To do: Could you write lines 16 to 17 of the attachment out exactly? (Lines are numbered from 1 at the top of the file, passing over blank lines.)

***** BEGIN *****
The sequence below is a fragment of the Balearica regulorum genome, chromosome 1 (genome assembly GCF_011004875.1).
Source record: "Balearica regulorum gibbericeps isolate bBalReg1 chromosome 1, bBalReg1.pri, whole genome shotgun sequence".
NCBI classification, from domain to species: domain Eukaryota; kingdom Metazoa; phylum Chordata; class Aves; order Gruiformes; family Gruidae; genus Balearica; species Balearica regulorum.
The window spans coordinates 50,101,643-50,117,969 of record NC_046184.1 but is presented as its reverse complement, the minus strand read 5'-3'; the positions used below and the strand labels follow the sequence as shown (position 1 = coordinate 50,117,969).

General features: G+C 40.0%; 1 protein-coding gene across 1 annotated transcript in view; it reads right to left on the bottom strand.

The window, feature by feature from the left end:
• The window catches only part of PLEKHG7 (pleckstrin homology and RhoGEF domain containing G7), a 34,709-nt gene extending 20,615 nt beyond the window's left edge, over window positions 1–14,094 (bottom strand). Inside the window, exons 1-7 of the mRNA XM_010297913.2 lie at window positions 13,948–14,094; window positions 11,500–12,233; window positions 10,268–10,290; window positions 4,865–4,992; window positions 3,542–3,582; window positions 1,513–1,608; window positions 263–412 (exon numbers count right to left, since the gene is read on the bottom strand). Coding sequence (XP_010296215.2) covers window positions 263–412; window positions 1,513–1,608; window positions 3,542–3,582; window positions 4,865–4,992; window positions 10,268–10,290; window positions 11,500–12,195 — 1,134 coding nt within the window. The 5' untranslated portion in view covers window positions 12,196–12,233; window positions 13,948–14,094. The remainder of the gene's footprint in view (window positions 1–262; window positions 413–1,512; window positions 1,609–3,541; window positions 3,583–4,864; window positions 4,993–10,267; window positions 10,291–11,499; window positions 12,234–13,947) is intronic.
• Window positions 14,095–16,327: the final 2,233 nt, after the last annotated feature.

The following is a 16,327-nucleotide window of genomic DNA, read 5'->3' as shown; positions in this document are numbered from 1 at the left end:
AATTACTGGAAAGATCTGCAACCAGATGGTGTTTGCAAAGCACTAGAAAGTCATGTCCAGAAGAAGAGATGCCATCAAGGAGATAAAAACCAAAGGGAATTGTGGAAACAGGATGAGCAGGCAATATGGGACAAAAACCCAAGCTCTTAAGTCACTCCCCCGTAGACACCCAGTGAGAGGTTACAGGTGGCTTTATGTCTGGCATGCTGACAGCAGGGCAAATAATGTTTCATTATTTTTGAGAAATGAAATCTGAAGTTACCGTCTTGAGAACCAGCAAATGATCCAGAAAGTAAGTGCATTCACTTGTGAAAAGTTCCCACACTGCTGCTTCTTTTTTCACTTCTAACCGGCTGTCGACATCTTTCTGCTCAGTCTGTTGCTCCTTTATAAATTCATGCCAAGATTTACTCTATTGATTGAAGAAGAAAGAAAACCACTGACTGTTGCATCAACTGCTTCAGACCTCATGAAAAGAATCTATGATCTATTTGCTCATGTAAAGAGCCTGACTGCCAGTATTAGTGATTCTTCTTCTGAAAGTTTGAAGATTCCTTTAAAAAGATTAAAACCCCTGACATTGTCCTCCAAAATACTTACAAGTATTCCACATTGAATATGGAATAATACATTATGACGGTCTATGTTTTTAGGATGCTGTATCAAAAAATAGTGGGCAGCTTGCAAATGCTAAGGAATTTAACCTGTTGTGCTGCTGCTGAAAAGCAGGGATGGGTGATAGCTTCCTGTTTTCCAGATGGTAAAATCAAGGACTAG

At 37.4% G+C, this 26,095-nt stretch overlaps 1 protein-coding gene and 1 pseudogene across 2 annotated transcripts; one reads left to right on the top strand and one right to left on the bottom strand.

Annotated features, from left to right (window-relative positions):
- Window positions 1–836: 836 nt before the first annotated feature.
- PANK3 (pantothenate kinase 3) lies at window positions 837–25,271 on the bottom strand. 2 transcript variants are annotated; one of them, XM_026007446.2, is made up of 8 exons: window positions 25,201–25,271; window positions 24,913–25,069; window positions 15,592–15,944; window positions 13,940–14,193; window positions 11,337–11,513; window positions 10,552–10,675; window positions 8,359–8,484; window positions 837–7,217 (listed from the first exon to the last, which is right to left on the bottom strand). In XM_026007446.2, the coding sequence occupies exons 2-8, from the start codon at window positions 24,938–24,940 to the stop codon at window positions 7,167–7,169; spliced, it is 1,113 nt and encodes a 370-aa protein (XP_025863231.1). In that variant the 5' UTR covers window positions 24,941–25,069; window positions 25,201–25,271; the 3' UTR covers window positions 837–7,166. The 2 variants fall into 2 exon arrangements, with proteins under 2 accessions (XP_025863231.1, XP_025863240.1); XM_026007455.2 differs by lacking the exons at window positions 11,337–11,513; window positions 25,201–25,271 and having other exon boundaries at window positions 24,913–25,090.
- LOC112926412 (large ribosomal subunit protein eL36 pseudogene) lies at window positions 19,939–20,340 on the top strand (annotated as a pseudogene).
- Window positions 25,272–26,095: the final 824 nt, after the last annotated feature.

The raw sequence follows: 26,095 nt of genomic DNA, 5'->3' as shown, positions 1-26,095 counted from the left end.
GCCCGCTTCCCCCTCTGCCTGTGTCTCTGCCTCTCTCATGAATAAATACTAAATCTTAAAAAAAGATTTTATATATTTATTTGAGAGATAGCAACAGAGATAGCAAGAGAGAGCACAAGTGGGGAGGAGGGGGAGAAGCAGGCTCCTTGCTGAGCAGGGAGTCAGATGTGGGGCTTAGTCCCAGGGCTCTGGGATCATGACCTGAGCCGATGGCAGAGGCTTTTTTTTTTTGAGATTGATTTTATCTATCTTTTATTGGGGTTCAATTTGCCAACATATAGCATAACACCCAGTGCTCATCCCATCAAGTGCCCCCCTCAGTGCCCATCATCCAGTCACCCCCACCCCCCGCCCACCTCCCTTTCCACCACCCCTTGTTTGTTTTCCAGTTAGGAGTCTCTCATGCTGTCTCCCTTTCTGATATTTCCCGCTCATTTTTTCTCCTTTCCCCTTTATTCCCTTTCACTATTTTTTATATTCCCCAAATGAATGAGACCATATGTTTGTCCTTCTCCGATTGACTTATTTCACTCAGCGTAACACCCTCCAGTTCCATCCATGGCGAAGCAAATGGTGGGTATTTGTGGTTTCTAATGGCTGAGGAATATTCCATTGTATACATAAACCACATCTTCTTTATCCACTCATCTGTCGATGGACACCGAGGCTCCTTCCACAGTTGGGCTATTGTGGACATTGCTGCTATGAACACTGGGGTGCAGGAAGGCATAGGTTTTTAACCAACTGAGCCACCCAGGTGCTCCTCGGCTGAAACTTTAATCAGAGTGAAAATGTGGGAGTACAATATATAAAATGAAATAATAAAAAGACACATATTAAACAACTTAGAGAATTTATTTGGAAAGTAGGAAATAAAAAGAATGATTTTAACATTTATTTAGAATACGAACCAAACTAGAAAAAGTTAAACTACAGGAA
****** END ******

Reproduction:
- Window positions 25,272–26,095: the final 824 nt, after the last annotated feature.

The raw sequence follows: 26,095 nt of genomic DNA, 5'->3' as shown, positions 1-26,095 counted from the left end.